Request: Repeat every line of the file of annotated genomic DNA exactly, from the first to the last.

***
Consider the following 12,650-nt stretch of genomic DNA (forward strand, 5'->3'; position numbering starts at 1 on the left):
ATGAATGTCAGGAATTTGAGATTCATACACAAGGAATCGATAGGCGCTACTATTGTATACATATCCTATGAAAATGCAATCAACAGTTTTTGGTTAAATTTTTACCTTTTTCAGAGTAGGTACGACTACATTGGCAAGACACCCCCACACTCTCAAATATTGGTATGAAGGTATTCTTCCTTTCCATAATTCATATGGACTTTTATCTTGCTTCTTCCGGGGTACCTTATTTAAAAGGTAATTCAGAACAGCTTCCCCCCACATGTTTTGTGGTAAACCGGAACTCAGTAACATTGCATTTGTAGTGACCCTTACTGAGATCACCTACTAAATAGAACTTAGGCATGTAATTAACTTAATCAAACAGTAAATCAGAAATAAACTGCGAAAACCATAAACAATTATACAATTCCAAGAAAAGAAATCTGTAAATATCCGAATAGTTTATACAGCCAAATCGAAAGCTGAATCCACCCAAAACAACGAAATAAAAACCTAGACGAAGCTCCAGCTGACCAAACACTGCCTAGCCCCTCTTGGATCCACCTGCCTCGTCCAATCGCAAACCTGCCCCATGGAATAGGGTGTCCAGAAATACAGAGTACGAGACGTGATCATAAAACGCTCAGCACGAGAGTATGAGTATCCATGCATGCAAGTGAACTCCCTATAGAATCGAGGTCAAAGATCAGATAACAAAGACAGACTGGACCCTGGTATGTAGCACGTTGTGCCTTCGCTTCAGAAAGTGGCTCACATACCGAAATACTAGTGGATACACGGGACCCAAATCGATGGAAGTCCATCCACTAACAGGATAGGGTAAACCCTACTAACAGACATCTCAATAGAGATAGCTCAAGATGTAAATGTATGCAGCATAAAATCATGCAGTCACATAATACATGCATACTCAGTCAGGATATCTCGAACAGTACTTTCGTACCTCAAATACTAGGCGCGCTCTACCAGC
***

Consider the following 12,650-nt stretch of genomic DNA (forward strand, 5'->3'; position numbering starts at 1 on the left):
ATGAATGTCAGGAATTTGAGATTCATACACAAGGAATCGATAGGCGCTACTATTGTATACATATCCTATGAAAATGCAATCAACAGTTTTTGGTTAAATTTTTACCTTTTTCAGAGTAGGTACGACTACATTGGCAAGACACCCCCACACTCTCAAATATTGGTATGAAGGTATTCTTCCTTTCCATAATTCATATGGACTTTTATCTTGCTTCTTCCGGGGTACCTTATTTAAAAGGTAATTCAGAACAGCTTCCCCCCACATGTTTTGTGGTAAACCGGAACTCAGTAACATTGCATTTGTAGTGACCCTTACTGAGATCACCTACTAAATAGAACTTAGGCATGTAATTAACTTAATCAAACAGTAAATCAGAAATAAACTGCGAAAACCATAAACAATTATACAATTCCAAGAAAAGAAATCTGTAAATATCCGAATAGTTTATACAGCCAAATCGAAAGCTGAATCCACCCAAAACAACGAAATAAAAACCTAGACGAAGCTCCAGCTGACCAAACACTGCCTAGCCCCTCTTGGATCCACCTGCCTCGTCCAATCGCAAACCTGCCCCATGGAATAGGGTGTCCAGAAATACAGAGTACGAGACGTGATCATAAAACGCTCAGCACGAGAGTATGAGTATCCATGCATGCAAGTGAACTCCCTATAGAATCGAGGTCAAAGATCAGATAACAAAGACAGACTGGACCCTGGTATGTAGCACGTTGTGCCTTCGCTTCAGAAAGTGGCTCACATACCGAAATACTAGTGGATACACGGGACCCAAATCGATGGAAGTCCATCCACTAACAGGATAGGGTAAACCCTACTAACAGACATCTCAATAGAGATAGCTCAAGATGTAAATGTATGCAGCATAAAATCATGCAGTCACATAATACATGCATACTCAGTCAGGATATCTCGAACAGTACTTTCGTACCTCAAATACTAGGCGCGCTCTACCAGC